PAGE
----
DIY Pine Needle Soda


People have been using wild yeasts for millennia to ferment beverages and make bread rise. It is much less common now to see people using wilds yeasts to bake and ferment because of the convenience of cultivated yeasts that you can buy for whatever purpose you need. Wild yeasts however are just as good at fermenting and getting your bread to rise, though can be a little more tricky since they are less consistent than store bought yeasts.

A fun, easy and delicious thing you can do involving wild yeast is ferment your own pine needle soda! The pine flavour is very light in the finished product and can be adjusted to your liking in future batches. The only ingredients you need are pine needles, sugar and spring water (not tap water, some municipalities have additives that may inhibit the growth of yeast).

First thing you have to do is scout out a nice pine tree that you can reach the branches, you can use red pine (Pinus resinosa) or white pine (Pinus strobus) for this recipe. It is also possible to do this with spruce needles but I have not tried it yet so I'm not sure if there is anything you would need to tweak in the recipe. 

It is best to collect your pine needles after a good rain. You want this for a couple reasons, the tree is not dry and conserving water so the needles will be as lush as possible, and because the needles will be as clean as nature intends for them to be. Avoid washing your needles because you are looking to hire the yeasts that are naturally present on the needles to carbonate your beverage in exchange for a little sugar. 

Add a cup worth of pine needles or whatever you can fit into your sterile vessel, (I used 1.5L) with four tablespoons (85g) of sugar, I used white sugar. You can use a sweetener if you'd like but the yeast will not do their job at the same pace. Sweeteners are typically packaged with dextrose which the yeast can metabolize but the sweetener itself the yeast will not be able to metabolize. Fill the rest of the jar up with spring water, leaving some room at the top for some pressure to build without causing a mess when you check on it.

Leave the jar out in a warm spot that is not in direct sunlight, yeast do not like direct sunlight. Wait a minimum of four days before checking your beverage, when you take the lid off there should be a little release of carbon dioxide like when you open a can of pop, but to a lesser extent. I ended up waiting four days for the red pine to be where I wanted it to be and five days for the white pine. Carbonation times will vary from batch to batch all depending on the conditions of where you let the soda ferment.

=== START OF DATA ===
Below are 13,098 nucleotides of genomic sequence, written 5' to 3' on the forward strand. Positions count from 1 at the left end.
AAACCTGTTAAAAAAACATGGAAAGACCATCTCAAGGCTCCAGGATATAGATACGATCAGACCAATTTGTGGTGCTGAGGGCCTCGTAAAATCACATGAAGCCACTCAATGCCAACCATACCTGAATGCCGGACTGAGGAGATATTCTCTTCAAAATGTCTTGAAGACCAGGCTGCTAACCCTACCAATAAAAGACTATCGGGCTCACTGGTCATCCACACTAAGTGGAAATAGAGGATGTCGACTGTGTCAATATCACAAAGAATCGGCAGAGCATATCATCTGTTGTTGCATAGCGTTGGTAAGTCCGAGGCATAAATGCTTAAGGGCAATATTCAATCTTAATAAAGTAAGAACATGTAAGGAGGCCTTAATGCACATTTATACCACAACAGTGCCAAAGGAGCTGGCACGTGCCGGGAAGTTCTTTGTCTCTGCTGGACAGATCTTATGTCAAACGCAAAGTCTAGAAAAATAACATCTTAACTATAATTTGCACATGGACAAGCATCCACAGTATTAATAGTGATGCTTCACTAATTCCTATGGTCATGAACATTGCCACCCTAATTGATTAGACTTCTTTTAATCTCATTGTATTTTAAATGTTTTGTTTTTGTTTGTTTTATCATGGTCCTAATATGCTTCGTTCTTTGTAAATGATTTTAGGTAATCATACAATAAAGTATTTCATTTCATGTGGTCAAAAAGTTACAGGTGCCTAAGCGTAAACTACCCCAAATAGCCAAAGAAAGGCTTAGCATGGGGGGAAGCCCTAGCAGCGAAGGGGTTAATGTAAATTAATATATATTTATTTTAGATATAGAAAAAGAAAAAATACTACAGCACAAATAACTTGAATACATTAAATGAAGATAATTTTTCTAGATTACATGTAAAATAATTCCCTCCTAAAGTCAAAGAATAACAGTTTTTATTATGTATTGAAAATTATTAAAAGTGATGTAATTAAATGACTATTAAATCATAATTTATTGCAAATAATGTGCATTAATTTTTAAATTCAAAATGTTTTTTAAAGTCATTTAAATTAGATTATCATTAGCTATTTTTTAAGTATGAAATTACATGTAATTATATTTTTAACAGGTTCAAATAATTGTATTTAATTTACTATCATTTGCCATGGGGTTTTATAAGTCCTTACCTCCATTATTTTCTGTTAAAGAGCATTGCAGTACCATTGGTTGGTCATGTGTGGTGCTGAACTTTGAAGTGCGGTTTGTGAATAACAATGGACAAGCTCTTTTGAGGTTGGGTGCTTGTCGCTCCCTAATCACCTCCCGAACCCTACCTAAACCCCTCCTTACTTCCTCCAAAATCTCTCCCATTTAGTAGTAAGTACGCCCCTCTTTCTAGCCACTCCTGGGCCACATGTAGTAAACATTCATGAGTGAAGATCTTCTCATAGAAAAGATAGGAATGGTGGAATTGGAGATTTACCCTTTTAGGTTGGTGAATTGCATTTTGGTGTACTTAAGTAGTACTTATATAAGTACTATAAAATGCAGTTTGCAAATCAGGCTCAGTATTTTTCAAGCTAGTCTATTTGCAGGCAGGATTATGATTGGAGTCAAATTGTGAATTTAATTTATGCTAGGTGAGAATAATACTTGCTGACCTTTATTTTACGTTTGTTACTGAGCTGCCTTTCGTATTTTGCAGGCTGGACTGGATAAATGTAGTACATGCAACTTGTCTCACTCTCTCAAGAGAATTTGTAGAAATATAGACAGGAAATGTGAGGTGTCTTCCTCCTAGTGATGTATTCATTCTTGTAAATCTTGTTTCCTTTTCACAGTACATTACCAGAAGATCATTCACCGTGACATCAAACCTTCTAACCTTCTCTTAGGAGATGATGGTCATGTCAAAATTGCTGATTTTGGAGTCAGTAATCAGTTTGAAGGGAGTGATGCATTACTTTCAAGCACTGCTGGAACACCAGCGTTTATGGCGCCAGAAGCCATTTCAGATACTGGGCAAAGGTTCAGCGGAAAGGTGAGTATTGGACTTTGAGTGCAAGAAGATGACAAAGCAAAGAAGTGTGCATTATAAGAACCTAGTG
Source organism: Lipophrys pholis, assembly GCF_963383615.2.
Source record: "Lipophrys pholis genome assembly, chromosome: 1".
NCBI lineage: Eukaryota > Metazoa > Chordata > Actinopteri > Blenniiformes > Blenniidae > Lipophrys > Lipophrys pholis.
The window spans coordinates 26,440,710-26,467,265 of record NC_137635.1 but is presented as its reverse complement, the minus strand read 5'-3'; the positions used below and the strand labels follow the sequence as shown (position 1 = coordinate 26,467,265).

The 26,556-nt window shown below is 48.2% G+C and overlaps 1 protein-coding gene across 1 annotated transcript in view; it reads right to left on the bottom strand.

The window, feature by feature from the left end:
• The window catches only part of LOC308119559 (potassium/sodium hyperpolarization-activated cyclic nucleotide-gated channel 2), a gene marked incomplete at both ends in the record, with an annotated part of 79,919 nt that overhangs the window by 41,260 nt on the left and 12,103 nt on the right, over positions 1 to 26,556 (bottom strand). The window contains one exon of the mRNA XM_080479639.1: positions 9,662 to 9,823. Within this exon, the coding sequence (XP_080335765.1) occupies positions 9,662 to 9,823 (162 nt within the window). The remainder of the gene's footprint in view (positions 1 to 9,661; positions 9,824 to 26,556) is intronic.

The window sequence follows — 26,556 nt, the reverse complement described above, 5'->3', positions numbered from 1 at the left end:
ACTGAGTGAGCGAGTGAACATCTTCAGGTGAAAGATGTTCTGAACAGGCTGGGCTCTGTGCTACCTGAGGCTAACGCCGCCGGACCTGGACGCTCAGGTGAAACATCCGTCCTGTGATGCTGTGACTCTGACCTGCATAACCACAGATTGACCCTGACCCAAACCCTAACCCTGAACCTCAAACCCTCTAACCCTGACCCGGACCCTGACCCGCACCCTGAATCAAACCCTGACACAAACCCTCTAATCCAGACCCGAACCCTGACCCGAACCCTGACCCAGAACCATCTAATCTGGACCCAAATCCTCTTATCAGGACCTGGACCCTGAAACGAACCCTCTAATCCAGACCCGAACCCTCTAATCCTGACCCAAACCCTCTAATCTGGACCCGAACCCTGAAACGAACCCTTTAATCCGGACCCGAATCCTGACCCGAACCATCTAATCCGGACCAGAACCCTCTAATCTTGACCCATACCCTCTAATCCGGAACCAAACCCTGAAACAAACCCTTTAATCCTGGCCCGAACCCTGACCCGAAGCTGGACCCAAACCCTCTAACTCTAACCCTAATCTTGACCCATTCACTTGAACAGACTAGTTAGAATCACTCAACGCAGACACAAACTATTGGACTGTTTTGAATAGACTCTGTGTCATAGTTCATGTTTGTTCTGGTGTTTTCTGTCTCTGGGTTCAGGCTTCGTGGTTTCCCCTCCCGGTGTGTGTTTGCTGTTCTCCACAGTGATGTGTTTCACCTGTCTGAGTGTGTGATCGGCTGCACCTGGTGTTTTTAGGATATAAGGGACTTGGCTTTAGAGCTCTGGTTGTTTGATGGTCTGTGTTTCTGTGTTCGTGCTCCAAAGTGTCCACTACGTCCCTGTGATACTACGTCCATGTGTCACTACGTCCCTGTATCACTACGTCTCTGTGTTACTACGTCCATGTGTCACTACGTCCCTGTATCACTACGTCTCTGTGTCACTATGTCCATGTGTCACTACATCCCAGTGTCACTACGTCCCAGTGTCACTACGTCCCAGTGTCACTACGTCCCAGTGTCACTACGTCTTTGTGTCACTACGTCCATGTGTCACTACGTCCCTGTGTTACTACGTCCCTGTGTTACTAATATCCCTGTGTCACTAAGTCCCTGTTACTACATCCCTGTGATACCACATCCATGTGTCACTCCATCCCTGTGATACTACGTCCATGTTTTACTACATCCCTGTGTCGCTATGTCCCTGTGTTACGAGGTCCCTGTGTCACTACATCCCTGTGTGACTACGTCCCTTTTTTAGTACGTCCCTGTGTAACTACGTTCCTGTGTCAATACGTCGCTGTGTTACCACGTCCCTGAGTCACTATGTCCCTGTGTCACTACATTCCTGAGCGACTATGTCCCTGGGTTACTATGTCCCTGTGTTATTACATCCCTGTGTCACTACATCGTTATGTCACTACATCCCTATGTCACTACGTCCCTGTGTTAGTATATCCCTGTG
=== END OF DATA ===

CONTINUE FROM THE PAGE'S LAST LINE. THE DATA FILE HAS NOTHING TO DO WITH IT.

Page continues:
Red pine carbonated faster than the white pine and also had more of a pine taste though still very mild. If you want more pine flavour in your beverage put you needles in a bag and use a rolling pin to go over the needles a couple times to make it easier for the flavour to be exchanged into the water.

 Give this recipe a try and let us know in the comments below how you do!

41 commentaires

  • Hi Sarah! Yes we used 1.5 L bottles, but you can certainly use smaller bottles, just maintain the same water to sugar ratio. We used 85 g for 1.5 L of water, so you can half or quarter that etc. Best of luck!

    Northern Wildflowers
  • Did you really use 1.5 L bottles? That’s such a large size, and the ones I your pictures look smaller. I’m going to use smaller bottles, since that’s what I have on hand, but wanted to keep the ratio of sugar to water correct.

    Sarah K
  • With regards to suramin, there is too much conflicting information online I do not feel like I have enough solid information to comment on weather or not it can be extracted from white pine and red pine needles in a water and sugar solution.

    Flavouring the pine soda is definitely a possibility, I recommend adding the flavouring after the fermentation has taken place as some flavourings may contain things that inhibit yeast productivity.

    The only types of pine that I have tried for this recipe are eastern white pine (Pinus strobus) and red pine (Pinus resinosa). Pinyon pine does not grow in my region, but you can find recipes for pinyon pine needle tea and you can chew it for vitamins so if that is the only pine in your region I would say its safe to try.

    I love that people are enjoying this recipe :)

    Ayla - Northern Wildflowers
  • Have you tried pinyon pine needles yet? If so how long does it take for it to ferment?

    Eli
  • I did not add yeast to this soda as there are natural yeast present on the needles when you pick them, this is why I advise against washing your needles. Collect after a good rain to have the needles as clean as nature intended.

    If you are sensitive to yeast and sugar this may not be the experiment for you. Sugar is required for the yeast to metabolize into carbon dioxide, you can use some sweeteners as they have dextrose (a type of sugar) and the yeast can metabolize that. Removing the yeast from the soda would not be possible. Typically when fermenting beverages you let the yeast die and fall out of suspension, but to do this it would take lots of time and in this time the yeast would ferment all the sugar to alcohol. If you can not consume yeast or sugar but are interested in the fermentation process, I suggest looking into fermenting dry wines, that way the yeast would ferment away all of the sugars and the racking and aging process would get rid of all the yeast. Best of luck!

    Northern Wildflowers

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